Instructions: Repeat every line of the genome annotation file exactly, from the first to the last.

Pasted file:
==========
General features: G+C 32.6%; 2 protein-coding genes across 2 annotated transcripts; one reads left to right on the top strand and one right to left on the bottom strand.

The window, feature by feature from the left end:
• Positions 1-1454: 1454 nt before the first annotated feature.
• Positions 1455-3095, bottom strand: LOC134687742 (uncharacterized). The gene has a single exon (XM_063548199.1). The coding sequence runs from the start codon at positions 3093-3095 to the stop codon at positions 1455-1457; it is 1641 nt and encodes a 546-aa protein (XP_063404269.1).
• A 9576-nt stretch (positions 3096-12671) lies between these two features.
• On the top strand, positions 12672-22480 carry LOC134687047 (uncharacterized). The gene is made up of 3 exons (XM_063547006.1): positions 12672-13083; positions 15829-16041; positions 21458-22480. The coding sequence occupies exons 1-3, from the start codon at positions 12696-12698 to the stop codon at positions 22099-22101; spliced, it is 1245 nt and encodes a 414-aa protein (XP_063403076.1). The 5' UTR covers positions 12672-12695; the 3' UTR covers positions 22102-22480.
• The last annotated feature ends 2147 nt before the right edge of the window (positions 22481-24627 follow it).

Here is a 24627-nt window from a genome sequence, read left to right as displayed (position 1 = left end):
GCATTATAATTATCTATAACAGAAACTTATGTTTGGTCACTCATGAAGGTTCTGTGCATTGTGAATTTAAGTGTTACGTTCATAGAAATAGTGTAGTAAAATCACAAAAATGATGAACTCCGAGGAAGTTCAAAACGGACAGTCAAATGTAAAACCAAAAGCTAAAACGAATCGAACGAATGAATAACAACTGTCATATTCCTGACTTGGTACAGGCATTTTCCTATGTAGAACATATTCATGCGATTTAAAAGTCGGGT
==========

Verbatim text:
General features: G+C 32.6%; 2 protein-coding genes across 2 annotated transcripts; one reads left to right on the top strand and one right to left on the bottom strand.

The window, feature by feature from the left end:
• Positions 1-1454: 1454 nt before the first annotated feature.
• Positions 1455-3095, bottom strand: LOC134687742 (uncharacterized). The gene has a single exon (XM_063548199.1). The coding sequence runs from the start codon at positions 3093-3095 to the stop codon at positions 1455-1457; it is 1641 nt and encodes a 546-aa protein (XP_063404269.1).
• A 9576-nt stretch (positions 3096-12671) lies between these two features.
• On the top strand, positions 12672-22480 carry LOC134687047 (uncharacterized). The gene is made up of 3 exons (XM_063547006.1): positions 12672-13083; positions 15829-16041; positions 21458-22480. The coding sequence occupies exons 1-3, from the start codon at positions 12696-12698 to the stop codon at positions 22099-22101; spliced, it is 1245 nt and encodes a 414-aa protein (XP_063403076.1). The 5' UTR covers positions 12672-12695; the 3' UTR covers positions 22102-22480.
• The last annotated feature ends 2147 nt before the right edge of the window (positions 22481-24627 follow it).

Here is a 24627-nt window from a genome sequence, read left to right as displayed (position 1 = left end):
GCATTATAATTATCTATAACAGAAACTTATGTTTGGTCACTCATGAAGGTTCTGTGCATTGTGAATTTAAGTGTTACGTTCATAGAAATAGTGTAGTAAAATCACAAAAATGATGAACTCCGAGGAAGTTCAAAACGGACAGTCAAATGTAAAACCAAAAGCTAAAACGAATCGAACGAATGAATAACAACTGTCATATTCCTGACTTGGTACAGGCATTTTCCTATGTAGAACATATTCATGCGATTTAAAAGTCGGGT